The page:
After several years worth of worsening wildfire seasons, many Canadians are already coming to terms with the fact that more intense, more frequent wildfires will come hand in hand with a changing climate. Fire and fire weather scientists are now cautioning that a rise in the number of massive, fire-driven thunderstorms -- pyrocumulonimbus clouds -- may be another consequence of these more intense fires.
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Mike Flannigan, the director of the Canadian Partnership for Wildland Fire Science at the University of Alberta, told Yale Environment 360, more intense fires with more vigorous plumes of smoke, black carbon, and water vapor all incresae the likelihood of pyrocumulonimbus clouds (or 'pyroCbs'). And those are the precisely the kinds of fires that seem to be on the rise.
While it might sound like a positive thing -- a thunderhead forming over a fire -- these clouds don't produce rain that might help to quell the blaze, but rather are dry storms that typically feature intense lightning and no rain. They've also made headlines in the past few years for forming fire whirls that can produce tornado-strength winds.
Scientists have also found that these massive PyroCbs are capable of producing an effect similar to that of a major volcanic eruption. Smoke and aerosols from the wildfires can be injected into the stratosphere, where they can remain suspended for months scattering a great deal of solar radiation, and thus producing a cooling effect. Think of a cooling effect similar to the one produced by the eruption of Mount Pinatubo back in 1991 which caused a global temperature drop of 0.6°C for 15 months.
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Flannigan said that sending in ground crews to fight pyroCb fires is often impossible, as the fires can be "extremely hot and chaotic," with embers shooting in all directions, sometimes as far as three miles (4.8 km).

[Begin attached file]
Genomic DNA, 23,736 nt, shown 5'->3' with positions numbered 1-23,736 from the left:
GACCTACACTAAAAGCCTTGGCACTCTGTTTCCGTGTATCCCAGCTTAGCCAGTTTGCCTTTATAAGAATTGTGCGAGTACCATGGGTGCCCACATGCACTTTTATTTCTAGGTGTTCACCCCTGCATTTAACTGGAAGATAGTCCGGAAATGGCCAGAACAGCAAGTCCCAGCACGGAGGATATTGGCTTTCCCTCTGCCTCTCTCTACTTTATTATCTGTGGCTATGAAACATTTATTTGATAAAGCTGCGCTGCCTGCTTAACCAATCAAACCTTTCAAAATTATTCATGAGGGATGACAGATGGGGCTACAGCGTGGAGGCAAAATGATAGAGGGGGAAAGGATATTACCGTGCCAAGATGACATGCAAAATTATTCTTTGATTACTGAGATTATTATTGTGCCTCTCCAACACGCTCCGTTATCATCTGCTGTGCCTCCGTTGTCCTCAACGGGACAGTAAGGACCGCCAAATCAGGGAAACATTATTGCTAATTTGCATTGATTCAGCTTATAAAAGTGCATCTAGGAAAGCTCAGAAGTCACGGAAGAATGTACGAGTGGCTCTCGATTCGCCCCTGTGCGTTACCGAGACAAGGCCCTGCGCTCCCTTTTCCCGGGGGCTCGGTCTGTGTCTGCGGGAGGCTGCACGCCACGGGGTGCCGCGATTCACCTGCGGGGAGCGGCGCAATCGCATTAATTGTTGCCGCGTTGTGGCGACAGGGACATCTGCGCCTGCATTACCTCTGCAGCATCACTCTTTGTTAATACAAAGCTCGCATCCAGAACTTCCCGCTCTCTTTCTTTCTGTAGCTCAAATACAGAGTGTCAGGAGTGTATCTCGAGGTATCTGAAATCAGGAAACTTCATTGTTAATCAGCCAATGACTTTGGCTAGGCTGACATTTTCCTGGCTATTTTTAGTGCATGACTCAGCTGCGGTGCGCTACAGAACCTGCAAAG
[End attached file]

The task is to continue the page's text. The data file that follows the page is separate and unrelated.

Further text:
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WHAT CAUSES A PYROCB?
The specific mecahnism behind a pyrocumulonimbus cloud is not entirely understood by scientists. We do know that pockets of rising air -- intense updrafts -- form in the super-heated air above the fire, sucking in smoke, ash, burning material, and water vapour and drawing them high into the air. The resulting cloud looks a lot like a classic thunderstorm, but the combination of the heat and particulate matter in the smoke trigger a reaction that prevents the cloud from producing rain. That leaves a lightning-filled storm to spark additional fires in the surrounding area; which is exactly what happened in Fort McMurray in 2016.
Apart from the immediate danger of the storm, both to fire crews and to those threatened by erratically spreading fires, a recent study showed that the storms can pack as much energy and impact as "moderate-sized volcanic eruptions," as they push ash and smoke high into the atmosphere. In 2017, scientists as far away as Ellesmere Island and Greenland found traces of chemicals believed to have been shot into the stratosphere by pyroCbs that formed in the year's ferocious wildfire season in B.C. and Washington.
MORE PYROCBS? OR ARE WE JUST GETTING BETTER AT SPOTTING THEM?
While no one knows for sure that they are, pyroCbs appear to be increasing in number in recent years. According to the release, researchers say they are now documenting an average of 25 single-pyroCb events a year in western North America.
One of Fromm's main concerns is that, while a single pyroCb happening with major fires may not have the climate-influencing power of a major volanic eruption, but several 'clusters' per year -- like the ones that happened in 2017 -- might.
"Figuratively, we have a map pinpointing the location of pyroCbs events," sayid Mike Fromm, a meteorologist at the U.S. Naval Research Laboratory. "It’s been filling up fast. Maybe we’re better at detecting them, but I think they’re increasing."
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